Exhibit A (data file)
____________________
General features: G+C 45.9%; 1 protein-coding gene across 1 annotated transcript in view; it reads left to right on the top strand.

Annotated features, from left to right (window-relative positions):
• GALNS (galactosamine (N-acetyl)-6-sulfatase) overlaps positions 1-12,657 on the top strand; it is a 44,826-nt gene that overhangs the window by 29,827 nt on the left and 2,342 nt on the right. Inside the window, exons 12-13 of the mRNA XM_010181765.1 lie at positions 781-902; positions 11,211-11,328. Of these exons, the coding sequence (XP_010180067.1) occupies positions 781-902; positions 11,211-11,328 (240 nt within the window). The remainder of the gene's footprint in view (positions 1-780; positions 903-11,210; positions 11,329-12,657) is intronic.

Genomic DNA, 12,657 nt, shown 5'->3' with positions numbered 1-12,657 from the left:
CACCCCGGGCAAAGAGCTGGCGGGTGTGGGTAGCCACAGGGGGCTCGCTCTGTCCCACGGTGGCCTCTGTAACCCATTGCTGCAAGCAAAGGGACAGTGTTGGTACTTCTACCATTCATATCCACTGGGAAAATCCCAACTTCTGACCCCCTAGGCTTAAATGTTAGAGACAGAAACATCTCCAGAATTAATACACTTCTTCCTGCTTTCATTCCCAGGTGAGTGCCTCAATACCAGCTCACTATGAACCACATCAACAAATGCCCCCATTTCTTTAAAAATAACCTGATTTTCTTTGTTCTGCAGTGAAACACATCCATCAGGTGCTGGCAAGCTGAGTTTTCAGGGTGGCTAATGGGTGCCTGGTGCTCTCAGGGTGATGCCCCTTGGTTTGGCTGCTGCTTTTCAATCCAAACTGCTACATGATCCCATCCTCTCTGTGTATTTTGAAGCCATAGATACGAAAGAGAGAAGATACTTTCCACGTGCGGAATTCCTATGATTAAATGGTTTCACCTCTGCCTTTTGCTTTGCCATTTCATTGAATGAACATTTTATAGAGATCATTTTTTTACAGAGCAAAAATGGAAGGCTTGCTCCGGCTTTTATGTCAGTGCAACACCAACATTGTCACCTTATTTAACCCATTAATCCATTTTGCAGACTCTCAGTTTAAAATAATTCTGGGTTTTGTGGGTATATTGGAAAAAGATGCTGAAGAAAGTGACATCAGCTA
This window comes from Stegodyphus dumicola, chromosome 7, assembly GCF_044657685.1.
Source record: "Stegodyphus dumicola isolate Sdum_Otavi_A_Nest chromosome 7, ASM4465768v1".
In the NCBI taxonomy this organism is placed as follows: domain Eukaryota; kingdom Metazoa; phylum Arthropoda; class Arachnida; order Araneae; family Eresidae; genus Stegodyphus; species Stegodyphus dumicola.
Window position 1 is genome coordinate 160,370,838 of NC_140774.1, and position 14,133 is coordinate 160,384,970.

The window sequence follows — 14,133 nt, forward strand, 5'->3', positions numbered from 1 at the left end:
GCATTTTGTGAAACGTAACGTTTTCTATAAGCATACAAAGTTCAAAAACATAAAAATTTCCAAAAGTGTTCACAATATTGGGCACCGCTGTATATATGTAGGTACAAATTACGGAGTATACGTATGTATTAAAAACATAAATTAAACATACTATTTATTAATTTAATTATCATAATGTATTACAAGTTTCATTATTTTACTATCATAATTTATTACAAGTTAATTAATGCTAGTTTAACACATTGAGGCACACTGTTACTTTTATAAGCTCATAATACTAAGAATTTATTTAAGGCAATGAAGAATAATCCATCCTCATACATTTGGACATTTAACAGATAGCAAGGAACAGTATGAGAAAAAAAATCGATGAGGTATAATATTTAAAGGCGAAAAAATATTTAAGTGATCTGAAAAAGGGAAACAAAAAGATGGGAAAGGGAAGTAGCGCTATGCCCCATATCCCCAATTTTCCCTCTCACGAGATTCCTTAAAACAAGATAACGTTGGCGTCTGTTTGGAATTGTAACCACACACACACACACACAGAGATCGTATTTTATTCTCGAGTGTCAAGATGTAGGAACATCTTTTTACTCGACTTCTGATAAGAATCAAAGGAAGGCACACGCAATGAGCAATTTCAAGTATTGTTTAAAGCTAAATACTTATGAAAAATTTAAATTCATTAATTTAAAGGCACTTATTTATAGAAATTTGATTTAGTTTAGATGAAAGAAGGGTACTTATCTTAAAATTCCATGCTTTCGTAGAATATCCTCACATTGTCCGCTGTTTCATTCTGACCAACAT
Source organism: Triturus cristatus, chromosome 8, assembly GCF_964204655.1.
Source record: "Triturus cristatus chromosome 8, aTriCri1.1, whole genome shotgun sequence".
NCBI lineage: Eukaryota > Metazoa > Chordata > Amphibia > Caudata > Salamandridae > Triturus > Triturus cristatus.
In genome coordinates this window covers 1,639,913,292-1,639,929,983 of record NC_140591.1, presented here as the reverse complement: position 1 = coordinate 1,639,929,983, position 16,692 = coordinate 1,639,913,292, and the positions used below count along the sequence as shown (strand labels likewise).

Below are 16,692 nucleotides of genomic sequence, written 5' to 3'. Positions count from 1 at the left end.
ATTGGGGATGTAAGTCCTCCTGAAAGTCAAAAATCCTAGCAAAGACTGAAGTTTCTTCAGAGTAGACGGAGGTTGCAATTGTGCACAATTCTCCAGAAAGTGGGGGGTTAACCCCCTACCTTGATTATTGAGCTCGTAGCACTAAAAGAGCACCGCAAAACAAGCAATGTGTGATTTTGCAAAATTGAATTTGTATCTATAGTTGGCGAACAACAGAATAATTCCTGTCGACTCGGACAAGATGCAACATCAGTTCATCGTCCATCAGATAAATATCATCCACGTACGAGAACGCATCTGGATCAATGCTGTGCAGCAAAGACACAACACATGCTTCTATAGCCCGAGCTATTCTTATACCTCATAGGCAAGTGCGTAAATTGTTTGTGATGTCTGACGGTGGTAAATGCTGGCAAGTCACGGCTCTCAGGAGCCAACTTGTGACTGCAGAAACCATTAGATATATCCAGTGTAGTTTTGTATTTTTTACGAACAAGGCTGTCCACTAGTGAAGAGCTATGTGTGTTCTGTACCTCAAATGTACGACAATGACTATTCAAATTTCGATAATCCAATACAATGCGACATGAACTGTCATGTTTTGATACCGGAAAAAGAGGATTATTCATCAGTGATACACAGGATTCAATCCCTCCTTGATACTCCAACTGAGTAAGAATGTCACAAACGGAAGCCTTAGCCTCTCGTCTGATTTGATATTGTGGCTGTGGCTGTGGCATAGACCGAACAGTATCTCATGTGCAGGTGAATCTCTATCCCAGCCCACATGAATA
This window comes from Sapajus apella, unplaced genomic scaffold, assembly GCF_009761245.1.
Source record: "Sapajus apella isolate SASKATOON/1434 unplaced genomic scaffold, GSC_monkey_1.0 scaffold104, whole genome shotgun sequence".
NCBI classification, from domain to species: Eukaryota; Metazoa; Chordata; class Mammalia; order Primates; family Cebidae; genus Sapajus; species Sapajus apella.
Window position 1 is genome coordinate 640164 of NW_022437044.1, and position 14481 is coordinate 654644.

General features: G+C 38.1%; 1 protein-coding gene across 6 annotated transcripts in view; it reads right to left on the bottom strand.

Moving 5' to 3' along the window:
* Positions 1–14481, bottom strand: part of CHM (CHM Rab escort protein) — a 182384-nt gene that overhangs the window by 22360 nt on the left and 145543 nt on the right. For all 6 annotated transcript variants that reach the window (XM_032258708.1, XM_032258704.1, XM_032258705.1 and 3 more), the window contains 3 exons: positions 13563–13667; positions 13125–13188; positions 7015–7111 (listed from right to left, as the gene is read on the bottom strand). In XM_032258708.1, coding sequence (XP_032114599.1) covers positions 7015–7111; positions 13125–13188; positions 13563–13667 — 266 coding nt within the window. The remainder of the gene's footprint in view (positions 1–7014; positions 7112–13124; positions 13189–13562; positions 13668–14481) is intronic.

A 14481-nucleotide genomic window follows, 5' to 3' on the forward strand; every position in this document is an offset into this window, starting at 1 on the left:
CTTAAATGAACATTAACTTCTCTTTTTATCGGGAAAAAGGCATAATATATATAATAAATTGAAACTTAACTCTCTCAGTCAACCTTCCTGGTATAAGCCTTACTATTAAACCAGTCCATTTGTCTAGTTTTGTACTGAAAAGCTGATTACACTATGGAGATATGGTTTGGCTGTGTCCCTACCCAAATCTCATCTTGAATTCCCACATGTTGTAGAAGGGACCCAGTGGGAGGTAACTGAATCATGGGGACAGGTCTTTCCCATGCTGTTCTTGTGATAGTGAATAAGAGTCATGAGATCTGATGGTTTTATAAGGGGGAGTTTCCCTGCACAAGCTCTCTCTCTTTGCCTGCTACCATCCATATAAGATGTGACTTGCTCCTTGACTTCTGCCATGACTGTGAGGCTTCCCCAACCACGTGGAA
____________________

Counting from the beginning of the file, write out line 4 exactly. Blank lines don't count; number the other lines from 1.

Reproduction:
Genomic DNA, 12,657 nt, shown 5'->3' with positions numbered 1-12,657 from the left: